Internet typology: The mobile difference (Pew Research Center)The role of mobile internet access in evolving digital lifestyles is the cornerstone of the second typology of information and communication technology (ICT) users developed by the Pew Research Center's Internet & American Life Project.1 The typology places ICT users into 10 groups and, notwithstanding variation among them, the groups fit into two baskets, with the groups' collective judgments on mobility being the pivot point.[...]
Digital Collaborators: 8% of adults use information gadgets to collaborate with others and share their creativity with the world.
For many Digital Collaborators, digital information is input into a creative process that often involves others and whose output they share with the world using the web. Members of this group can almost always get access to the internet, whether that is with an "always on" broadband connection or with an "always present" mobile device. With such robust connectivity, Digital Collaborators share their thoughts or creative content with others. Using blogs and other content-creation applications, they collaborate with others online to express themselves creatively. For Digital Collaborators, the internet can be a camp, a lab or a theater group -- places to gather with others to develop something new.
This pattern of active and continuous information exchange puts ICTs at the center of how Digital Collaborators learn, work, socialize and have fun. Most play games on electronic devices, with half playing games on the internet. At least occasionally, most of them watch TV on a device other than a traditional television set. And one-quarter have avatars that let them participate in virtual worlds. The typical Digital Collaborator is in his late 30s and has had years of online experience to hone his skills to get the most out of ICTs.
Roving Nodes: 9% of adults use their mobile devices to connect with others and share information with them.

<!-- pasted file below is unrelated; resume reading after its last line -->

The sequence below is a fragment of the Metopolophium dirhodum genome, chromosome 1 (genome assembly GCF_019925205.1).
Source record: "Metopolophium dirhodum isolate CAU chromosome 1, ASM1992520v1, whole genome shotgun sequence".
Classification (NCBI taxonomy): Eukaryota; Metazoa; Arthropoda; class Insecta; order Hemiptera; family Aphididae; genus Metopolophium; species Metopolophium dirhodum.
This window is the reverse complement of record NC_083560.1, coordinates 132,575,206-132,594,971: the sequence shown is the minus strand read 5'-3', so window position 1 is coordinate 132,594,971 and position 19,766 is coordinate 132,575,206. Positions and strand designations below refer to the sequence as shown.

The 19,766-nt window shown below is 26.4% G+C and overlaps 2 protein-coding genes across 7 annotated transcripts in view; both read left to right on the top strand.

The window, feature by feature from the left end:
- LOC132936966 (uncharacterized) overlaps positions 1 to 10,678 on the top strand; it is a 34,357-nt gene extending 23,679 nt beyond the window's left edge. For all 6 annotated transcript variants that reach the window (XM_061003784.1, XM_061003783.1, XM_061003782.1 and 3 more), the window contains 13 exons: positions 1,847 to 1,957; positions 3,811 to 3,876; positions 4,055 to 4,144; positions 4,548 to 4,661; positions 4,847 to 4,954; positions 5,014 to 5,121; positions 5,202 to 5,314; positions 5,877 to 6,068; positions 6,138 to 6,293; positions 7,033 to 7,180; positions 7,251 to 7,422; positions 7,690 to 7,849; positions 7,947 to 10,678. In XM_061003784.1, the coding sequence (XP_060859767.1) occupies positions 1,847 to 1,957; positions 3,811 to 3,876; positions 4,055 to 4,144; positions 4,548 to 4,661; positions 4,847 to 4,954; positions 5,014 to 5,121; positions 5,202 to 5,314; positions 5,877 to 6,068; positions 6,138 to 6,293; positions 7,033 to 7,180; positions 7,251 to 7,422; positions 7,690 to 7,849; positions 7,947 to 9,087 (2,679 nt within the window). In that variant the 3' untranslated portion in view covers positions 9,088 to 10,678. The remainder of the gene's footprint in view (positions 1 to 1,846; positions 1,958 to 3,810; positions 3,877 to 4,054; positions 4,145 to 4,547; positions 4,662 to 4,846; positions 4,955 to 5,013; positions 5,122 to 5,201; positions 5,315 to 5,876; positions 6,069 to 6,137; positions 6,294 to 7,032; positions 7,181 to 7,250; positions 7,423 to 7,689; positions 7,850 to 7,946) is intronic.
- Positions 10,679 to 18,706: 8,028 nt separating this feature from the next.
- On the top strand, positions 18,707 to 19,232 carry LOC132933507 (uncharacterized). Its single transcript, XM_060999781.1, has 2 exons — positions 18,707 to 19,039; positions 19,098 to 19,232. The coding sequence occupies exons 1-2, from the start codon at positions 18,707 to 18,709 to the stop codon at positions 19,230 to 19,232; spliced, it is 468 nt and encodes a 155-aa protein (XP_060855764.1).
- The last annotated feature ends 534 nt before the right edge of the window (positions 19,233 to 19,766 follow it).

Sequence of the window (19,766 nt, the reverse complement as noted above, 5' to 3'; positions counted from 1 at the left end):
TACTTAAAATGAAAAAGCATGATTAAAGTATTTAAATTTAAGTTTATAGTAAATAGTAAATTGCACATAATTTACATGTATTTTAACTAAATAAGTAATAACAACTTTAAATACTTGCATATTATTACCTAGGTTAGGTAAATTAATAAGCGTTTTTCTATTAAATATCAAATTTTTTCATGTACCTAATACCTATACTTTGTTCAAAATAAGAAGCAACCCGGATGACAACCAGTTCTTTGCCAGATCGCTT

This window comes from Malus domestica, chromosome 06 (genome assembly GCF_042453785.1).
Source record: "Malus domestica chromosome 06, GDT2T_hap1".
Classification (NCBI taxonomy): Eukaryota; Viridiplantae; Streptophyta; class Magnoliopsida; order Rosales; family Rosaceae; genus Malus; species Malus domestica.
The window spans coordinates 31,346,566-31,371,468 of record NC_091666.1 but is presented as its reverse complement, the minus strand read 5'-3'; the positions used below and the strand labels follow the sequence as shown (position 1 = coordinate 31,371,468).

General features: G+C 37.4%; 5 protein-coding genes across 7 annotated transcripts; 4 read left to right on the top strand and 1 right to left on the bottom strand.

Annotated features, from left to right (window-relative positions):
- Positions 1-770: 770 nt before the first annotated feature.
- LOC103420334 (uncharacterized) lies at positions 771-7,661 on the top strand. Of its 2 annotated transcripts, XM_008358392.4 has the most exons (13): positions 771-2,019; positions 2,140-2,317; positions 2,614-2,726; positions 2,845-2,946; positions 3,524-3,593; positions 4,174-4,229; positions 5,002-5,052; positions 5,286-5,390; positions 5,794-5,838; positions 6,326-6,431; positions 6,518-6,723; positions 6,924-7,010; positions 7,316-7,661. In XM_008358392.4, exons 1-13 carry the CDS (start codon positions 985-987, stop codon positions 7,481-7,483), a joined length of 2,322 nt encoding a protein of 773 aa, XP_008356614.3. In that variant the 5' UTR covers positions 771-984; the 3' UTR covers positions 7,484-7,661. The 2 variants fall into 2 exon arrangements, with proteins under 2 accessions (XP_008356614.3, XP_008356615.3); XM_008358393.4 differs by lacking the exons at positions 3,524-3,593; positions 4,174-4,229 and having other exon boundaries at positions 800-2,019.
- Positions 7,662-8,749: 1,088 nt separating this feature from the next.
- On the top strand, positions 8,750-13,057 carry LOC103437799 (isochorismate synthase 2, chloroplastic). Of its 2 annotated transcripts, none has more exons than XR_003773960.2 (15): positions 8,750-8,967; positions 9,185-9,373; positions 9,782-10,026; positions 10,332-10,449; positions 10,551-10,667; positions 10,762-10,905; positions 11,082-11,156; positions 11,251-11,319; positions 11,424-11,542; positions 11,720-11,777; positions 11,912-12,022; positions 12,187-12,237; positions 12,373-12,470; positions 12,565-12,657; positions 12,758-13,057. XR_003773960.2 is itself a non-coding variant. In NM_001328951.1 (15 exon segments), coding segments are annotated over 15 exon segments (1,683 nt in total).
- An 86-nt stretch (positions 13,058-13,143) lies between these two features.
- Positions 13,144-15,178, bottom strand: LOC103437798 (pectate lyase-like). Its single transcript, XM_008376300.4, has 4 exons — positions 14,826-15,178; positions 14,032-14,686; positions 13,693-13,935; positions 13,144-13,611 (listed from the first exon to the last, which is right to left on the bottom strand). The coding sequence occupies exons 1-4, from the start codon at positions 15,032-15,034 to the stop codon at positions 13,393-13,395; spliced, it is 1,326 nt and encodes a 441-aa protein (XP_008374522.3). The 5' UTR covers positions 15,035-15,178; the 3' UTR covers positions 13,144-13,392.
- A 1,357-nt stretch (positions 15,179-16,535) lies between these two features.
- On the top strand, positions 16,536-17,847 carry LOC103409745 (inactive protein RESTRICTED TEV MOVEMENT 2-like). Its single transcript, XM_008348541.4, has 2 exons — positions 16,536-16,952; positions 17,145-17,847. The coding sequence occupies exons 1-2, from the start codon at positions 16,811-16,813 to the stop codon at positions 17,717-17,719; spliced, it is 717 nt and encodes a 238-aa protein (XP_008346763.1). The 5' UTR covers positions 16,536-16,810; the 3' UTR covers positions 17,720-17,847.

Picture a Roving Node as a woman in her late 30s who is rarely without her smart phone, often using it to chat, but also checking email or fielding a text message. When she gets home or back to the office, she is frequently online, keeping up with email or surfing the net to get news or shop. This group is highly dependent on ICTs, and this dependence comes about from using ICTs to manage busy lives and stay in touch with others. Unlike the groups above, Roving Nodes are more hubs of information flows than sources of digital content. They are heavily reliant on all their ICTs for communicating and gathering information, but Roving Nodes are much less likely than preceding groups to blog or manage their own web pages.
Roving Nodes are happy when the cell phone rings, which sets them apart from Ambivalent Networkers. Although they like how gadgets help them share their ideas with others, it is not likely that a blog or an update to their webpage will be the means to do this. Give Roving Nodes email access, a browser and a cell phone, and they are off connecting to others and passing information along the network.
Related: Quiz - what kind of tech user are you?
(Unsurprisingly, I was assessed as a "digital collaborator" - I think most enrevanche readers would be.)